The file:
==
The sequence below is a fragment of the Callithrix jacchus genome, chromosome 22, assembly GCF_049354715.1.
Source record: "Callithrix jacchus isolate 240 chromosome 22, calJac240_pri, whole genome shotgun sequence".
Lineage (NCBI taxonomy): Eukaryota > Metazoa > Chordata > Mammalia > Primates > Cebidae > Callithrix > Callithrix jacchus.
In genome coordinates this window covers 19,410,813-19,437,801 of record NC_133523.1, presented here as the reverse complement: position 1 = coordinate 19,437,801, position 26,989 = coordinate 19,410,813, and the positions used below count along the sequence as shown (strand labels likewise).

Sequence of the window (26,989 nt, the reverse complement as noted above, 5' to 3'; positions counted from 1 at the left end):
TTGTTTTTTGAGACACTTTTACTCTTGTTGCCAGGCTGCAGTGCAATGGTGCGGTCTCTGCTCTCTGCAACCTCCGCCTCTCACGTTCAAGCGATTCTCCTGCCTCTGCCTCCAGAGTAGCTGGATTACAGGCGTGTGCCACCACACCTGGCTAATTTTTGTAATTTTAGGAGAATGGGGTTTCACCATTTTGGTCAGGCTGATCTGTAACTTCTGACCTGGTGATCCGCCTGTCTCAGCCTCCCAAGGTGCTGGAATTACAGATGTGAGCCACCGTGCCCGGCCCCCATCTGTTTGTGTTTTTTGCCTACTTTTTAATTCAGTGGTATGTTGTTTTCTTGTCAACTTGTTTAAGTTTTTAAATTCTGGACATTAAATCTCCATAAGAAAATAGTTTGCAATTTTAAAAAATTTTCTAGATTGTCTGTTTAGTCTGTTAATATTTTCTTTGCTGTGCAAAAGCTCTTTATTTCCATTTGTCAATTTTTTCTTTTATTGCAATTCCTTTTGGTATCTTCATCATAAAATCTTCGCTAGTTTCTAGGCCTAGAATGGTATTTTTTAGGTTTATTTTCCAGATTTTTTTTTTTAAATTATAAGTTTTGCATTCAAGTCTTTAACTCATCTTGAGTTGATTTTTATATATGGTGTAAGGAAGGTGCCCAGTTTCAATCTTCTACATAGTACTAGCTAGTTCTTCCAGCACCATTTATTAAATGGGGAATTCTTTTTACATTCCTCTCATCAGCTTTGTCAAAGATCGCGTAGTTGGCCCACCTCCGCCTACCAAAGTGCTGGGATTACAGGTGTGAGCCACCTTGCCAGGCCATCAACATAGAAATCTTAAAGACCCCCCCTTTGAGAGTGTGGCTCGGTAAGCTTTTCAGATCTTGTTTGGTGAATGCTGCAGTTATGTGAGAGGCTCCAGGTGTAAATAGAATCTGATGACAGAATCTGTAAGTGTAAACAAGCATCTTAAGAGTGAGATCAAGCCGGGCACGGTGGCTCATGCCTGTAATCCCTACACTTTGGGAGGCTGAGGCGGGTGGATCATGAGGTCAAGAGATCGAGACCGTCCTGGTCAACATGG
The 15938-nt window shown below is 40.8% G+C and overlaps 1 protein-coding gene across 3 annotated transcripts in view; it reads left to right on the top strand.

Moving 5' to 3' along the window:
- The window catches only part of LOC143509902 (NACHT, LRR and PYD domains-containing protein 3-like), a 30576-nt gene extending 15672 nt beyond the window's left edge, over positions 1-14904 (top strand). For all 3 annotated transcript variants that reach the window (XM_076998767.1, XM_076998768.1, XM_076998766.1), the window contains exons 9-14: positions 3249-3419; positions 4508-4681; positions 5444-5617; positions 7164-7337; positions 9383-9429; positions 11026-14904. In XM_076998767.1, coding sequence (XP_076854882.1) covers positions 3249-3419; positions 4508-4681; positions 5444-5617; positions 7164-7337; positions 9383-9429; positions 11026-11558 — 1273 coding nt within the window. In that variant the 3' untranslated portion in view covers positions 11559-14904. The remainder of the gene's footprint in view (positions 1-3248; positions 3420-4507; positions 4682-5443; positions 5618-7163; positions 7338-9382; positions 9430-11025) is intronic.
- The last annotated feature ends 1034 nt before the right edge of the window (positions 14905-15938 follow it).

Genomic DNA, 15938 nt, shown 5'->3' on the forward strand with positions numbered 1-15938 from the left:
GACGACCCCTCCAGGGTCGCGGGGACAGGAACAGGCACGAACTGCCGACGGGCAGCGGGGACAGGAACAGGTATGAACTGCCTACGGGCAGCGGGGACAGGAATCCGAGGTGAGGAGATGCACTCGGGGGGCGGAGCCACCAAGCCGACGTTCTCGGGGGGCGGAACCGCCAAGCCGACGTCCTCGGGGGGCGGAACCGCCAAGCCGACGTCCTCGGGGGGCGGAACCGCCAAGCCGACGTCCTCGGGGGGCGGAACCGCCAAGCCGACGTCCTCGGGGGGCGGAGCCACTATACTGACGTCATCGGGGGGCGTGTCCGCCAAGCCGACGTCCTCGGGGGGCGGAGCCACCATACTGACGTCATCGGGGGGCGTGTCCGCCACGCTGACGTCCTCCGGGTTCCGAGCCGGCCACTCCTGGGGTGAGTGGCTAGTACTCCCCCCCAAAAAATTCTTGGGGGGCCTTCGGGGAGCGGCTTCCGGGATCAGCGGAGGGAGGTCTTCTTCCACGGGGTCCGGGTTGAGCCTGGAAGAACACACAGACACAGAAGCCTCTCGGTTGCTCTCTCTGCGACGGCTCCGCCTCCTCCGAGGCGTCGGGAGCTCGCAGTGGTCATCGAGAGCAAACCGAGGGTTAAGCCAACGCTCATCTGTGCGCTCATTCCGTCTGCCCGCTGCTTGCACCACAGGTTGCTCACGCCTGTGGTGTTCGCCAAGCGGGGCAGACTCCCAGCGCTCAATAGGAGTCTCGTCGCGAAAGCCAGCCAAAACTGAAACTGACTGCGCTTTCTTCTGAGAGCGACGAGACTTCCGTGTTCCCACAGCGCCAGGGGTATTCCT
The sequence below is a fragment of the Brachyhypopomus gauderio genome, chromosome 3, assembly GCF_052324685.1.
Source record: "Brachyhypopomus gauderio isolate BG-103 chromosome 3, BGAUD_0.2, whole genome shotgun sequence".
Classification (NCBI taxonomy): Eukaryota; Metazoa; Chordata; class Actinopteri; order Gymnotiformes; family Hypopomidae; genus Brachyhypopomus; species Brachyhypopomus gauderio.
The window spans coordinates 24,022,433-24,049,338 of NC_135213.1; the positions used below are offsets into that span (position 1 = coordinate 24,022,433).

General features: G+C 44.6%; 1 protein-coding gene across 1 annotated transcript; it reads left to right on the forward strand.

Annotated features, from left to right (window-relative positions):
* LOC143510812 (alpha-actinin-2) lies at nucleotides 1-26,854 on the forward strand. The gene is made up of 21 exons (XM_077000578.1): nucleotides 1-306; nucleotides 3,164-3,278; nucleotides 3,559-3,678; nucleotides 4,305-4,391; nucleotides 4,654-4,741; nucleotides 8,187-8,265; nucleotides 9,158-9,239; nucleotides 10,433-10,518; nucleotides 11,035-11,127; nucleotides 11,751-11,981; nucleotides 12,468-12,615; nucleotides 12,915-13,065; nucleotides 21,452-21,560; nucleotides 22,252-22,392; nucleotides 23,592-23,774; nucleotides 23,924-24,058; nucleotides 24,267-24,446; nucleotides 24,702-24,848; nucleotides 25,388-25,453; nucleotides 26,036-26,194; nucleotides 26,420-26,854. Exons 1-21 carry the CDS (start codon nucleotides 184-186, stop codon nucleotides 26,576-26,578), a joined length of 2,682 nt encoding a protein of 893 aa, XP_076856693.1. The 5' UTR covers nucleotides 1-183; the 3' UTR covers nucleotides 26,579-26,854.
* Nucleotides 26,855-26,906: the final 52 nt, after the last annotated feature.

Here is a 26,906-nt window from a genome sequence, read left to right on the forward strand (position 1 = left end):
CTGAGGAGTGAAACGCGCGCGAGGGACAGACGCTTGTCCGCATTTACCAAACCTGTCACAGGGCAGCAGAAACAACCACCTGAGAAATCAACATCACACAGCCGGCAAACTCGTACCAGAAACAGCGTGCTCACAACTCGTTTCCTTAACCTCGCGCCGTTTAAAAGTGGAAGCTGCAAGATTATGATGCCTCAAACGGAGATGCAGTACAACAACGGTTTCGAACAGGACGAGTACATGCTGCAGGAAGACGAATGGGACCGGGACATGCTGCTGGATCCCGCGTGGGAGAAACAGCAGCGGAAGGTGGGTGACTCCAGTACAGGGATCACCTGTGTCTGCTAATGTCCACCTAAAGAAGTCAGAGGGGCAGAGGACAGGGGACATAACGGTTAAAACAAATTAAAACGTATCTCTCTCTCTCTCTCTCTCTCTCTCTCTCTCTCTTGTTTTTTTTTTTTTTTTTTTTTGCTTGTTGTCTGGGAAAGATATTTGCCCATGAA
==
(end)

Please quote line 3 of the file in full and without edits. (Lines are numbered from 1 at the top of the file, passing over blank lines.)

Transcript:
Lineage (NCBI taxonomy): Eukaryota > Metazoa > Chordata > Mammalia > Primates > Cebidae > Callithrix > Callithrix jacchus.